CONCORD— NH Audubon is organizing and facilitating a year-long webinar series titled, “Exploring Connections to and Stewardship of the Natural World.” This series is supported by a grant through the NH Humanities Council. Webinars will focus on Pollinator Conservation during May through July of 2021. Programs are free to the public, streamed via Zoom, YouTube, and Facebook Live. To learn more and sign up, visit

The series seeks to inspire involvement and engagement in the appreciation and stewardship of our natural world. Pollinator conservation will serve as a series of close focus programs that will allow participants to gain a deeper understanding and knowledge of pollinators and reflect on how this impacts stewardship and land use decisions.

Mon., May 3, 7:00-8:15 p.m.: Garden for Wildlife - Attracting Birds, Butterflies and Other Backyard Wildlife: Naturalist David Mizejewski shares how to create a beautiful garden or landscape that fits into the local ecosystem and supports birds, butterflies, bees and a whole host of other wonderful wildlife neighbors. David will discuss native plants, the four components of habitat and sustainable gardening. He’ll also share how you can achieve the National Wildlife Federation’s “Certified Wildlife Habitat” recognition for your garden space.

Tues., May 18, 7:00-8:15 p.m.: Flowering Trees and Shrubs for Pollinators and Wildlife: When gardeners think of designing a landscape for pollinators, they may imagine a colorful bed of herbaceous flowers. However, flowering trees and shrubs are essential parts of the habitat required to support a wide variety of pollinators and other wildlife species. Not only do they provide food, but they also offer year-round shelter and nesting places. In this presentation, you’ll learn about blooming trees and shrubs that provide both beauty and important habitat in the garden.

Tues., May 25, 7:00-8:15 p.m.: Pollinators 101: Who are "the pollinators"? Learn about the most common types of wild pollinators, their vital ecological role, and how we can profoundly impact the diversity of pollinators in our own yards and communities.

Tues., June 1, 7:00-8:15 p.m.: Native Bees of New England - their Diversity and Natural History: How many kinds of bees can you name: honey bees, bumblebees, sweat bees perhaps? Most people are familiar with our non-native honeybees and their role in pollinating commercial crops, but few are aware of the great diversity of native bees that we have in our region and the roles that they play in pollinating our indigenous plants. This program will explore the wild bees of our region, their diversity, beauty, fascinating life histories, and the importance of native bee conservation.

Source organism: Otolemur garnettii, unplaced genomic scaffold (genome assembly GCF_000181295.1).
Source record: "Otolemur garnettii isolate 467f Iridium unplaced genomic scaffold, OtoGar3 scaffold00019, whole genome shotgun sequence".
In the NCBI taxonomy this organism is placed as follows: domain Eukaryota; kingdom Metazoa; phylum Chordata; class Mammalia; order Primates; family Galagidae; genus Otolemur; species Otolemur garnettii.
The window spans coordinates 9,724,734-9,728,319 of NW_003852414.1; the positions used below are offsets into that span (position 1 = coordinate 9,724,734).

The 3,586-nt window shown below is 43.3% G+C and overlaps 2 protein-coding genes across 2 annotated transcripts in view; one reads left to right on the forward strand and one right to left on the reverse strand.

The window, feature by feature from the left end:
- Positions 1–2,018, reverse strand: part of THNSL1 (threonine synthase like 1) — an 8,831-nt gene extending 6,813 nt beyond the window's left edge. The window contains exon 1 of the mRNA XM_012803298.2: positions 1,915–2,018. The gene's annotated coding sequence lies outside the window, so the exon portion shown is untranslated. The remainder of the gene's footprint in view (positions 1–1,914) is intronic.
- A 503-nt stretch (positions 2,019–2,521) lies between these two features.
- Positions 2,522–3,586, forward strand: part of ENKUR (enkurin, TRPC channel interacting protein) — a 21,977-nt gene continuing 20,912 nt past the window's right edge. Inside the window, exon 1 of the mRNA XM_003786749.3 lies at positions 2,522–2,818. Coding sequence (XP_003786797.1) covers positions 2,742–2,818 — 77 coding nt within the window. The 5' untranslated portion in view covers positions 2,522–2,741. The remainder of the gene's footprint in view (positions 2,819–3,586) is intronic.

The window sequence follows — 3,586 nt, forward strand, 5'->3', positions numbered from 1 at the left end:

Tues., June 8, 7:00-8:15 p.m.: Native Predatory Wasps: Their Role as Pollinators and Beneficial Insects: Native bees and predatory wasps share the same lineage and also share many behaviors and habitat requirements. Predatory wasps feed their offspring invertebrates (insects and spiders) and bees diverged from this carnivorous diet to feed their offspring plant-based food (pollen and nectar). Flower-rich landscapes provide critical habitat for both adult bees and wasps because they each consume flower nectar. In addition, wasps need diverse, flower-rich landscapes to hunt for their prey. Heather will highlight many amazing natural history and biology facts about native wasps illustrating their nesting habitat, prey specificity, and the ecosystem services they provide – pest insect population control and pollination.

Tues., June 22, 7:00-8:15 p.m.: Appreciating our Nocturnal Pollinators: Impacts of Land Use on Moth Species in the Northeastern U.S.: Join us during Pollinator Week to learn more about the mysterious and diverse world of moths! They’re our (mostly) nocturnal neighbors that remain largely unseen but play a very important role as pollinators while supporting native bird and bat populations across the Northeast. Moth diversity has long been considered an indicator of habitat quality and emphasizes the importance of using various native plant, shrub and tree species in our cultivated landscapes and embracing habitat heterogeneity when making land use decisions. We’ll dive into the basics first, and then discuss recent studies involving moths and their implications, along with some ways that everyone can get involved. The methods and results of the author’s own thesis project (Moth Diversity in Managed Inland Pine Barrens and Heathlands of Massachusetts) will be discussed, including ways this study may help inform the future habitat management and restoration priorities of conservation organizations all across the Northeast.

Tues., July 20, 7:00-8:15 p.m.: Beecology: A Community Scientist Helping Pollinators: Dr. Robert Gegear will update participants on the decline of wild pollinators and the importance of collecting critical ecological information that is needed to develop effective conservation and restoration strategies for threatened pollinator species. The Beecology project was developed to recruit citizen scientists from across the region to digitally collect and submit ecological data on native pollinators. You will learn and practice data collection using the smartphone and web apps developed through this project. Participants will have the chance to use online visualization tools to collect data important for improving the quality of native pollinator habitats.




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